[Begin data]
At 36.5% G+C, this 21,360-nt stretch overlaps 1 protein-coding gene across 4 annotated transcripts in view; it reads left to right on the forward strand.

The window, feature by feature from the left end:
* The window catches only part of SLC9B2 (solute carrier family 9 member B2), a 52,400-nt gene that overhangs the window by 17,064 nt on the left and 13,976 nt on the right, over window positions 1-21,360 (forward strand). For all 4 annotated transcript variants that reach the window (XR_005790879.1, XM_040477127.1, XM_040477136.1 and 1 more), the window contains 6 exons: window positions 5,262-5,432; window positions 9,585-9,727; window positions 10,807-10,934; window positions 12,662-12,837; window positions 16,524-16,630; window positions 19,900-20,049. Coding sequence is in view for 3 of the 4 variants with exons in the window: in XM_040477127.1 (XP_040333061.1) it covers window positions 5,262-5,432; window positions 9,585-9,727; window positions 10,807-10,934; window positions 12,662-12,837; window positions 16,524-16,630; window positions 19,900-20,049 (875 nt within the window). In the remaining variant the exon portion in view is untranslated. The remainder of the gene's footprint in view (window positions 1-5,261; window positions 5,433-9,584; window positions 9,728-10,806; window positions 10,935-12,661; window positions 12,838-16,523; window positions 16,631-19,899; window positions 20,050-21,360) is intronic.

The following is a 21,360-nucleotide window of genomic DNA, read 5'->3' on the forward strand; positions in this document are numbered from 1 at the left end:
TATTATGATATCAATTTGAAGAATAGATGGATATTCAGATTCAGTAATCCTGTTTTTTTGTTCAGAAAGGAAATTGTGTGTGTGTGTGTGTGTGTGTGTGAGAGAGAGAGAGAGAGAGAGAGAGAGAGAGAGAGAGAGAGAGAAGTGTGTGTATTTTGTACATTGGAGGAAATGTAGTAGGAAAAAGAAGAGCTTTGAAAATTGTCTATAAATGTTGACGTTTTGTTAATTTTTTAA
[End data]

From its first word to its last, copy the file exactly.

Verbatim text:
At 36.5% G+C, this 21,360-nt stretch overlaps 1 protein-coding gene across 4 annotated transcripts in view; it reads left to right on the forward strand.

The window, feature by feature from the left end:
* The window catches only part of SLC9B2 (solute carrier family 9 member B2), a 52,400-nt gene that overhangs the window by 17,064 nt on the left and 13,976 nt on the right, over window positions 1-21,360 (forward strand). For all 4 annotated transcript variants that reach the window (XR_005790879.1, XM_040477127.1, XM_040477136.1 and 1 more), the window contains 6 exons: window positions 5,262-5,432; window positions 9,585-9,727; window positions 10,807-10,934; window positions 12,662-12,837; window positions 16,524-16,630; window positions 19,900-20,049. Coding sequence is in view for 3 of the 4 variants with exons in the window: in XM_040477127.1 (XP_040333061.1) it covers window positions 5,262-5,432; window positions 9,585-9,727; window positions 10,807-10,934; window positions 12,662-12,837; window positions 16,524-16,630; window positions 19,900-20,049 (875 nt within the window). In the remaining variant the exon portion in view is untranslated. The remainder of the gene's footprint in view (window positions 1-5,261; window positions 5,433-9,584; window positions 9,728-10,806; window positions 10,935-12,661; window positions 12,838-16,523; window positions 16,631-19,899; window positions 20,050-21,360) is intronic.

The following is a 21,360-nucleotide window of genomic DNA, read 5'->3' on the forward strand; positions in this document are numbered from 1 at the left end:
TATTATGATATCAATTTGAAGAATAGATGGATATTCAGATTCAGTAATCCTGTTTTTTTGTTCAGAAAGGAAATTGTGTGTGTGTGTGTGTGTGTGTGTGAGAGAGAGAGAGAGAGAGAGAGAGAGAGAGAGAGAGAGAGAGAAGTGTGTGTATTTTGTACATTGGAGGAAATGTAGTAGGAAAAAGAAGAGCTTTGAAAATTGTCTATAAATGTTGACGTTTTGTTAATTTTTTAA